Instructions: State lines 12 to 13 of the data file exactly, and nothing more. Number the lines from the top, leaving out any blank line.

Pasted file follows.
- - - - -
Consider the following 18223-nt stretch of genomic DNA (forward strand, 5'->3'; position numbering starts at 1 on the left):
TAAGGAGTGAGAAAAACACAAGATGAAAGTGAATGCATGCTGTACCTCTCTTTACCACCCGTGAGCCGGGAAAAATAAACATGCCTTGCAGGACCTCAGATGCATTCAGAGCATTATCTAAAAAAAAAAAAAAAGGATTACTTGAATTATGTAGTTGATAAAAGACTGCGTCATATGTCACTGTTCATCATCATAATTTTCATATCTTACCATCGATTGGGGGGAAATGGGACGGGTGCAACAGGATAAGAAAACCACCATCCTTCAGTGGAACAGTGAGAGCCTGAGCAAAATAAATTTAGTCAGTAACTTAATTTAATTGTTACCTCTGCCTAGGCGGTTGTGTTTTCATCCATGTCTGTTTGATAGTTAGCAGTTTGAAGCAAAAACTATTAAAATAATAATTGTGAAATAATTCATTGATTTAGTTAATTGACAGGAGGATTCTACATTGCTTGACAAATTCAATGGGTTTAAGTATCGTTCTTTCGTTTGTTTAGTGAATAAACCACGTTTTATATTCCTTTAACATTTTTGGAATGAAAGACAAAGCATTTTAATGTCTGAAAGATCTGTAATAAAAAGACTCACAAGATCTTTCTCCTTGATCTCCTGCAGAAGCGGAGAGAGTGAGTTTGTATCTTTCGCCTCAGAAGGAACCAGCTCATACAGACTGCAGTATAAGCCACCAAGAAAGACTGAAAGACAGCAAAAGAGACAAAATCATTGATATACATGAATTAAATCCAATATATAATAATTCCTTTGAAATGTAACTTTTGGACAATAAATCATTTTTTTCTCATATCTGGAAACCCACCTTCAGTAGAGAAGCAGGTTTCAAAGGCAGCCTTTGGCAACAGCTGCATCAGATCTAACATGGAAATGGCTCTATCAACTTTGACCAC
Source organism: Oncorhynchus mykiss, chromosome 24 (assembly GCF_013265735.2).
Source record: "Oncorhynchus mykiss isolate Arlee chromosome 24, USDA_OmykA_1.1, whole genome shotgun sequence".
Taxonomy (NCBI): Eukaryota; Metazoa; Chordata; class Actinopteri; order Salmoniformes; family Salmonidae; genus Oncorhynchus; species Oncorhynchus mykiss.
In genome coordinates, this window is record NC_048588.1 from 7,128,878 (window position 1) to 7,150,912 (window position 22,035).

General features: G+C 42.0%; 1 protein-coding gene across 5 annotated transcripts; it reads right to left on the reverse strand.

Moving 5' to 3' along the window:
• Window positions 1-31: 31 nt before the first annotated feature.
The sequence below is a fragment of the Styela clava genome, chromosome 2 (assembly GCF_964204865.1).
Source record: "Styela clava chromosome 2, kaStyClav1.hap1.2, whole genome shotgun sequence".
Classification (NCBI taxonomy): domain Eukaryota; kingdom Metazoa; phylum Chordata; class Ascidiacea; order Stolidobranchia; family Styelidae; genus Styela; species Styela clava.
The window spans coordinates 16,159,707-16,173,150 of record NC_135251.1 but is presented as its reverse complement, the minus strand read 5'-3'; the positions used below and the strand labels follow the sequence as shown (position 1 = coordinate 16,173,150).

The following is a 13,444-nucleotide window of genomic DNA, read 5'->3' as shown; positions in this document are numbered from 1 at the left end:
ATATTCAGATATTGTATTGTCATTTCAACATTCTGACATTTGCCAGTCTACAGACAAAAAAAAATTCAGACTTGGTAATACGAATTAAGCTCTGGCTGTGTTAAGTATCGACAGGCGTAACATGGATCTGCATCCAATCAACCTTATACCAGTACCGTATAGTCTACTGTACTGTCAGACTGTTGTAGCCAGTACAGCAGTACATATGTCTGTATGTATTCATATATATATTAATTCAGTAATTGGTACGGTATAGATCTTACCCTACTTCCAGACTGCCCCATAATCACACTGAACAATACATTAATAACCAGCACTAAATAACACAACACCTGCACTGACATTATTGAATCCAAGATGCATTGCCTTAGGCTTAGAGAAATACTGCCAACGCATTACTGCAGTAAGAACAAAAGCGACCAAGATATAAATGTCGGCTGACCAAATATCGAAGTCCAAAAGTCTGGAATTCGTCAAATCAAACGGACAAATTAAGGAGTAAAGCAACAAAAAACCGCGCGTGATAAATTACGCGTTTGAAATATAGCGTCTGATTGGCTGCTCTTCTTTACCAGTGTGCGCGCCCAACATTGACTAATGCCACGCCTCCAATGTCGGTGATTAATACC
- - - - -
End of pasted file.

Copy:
Classification (NCBI taxonomy): domain Eukaryota; kingdom Metazoa; phylum Chordata; class Ascidiacea; order Stolidobranchia; family Styelidae; genus Styela; species Styela clava.
The window spans coordinates 16,159,707-16,173,150 of record NC_135251.1 but is presented as its reverse complement, the minus strand read 5'-3'; the positions used below and the strand labels follow the sequence as shown (position 1 = coordinate 16,173,150).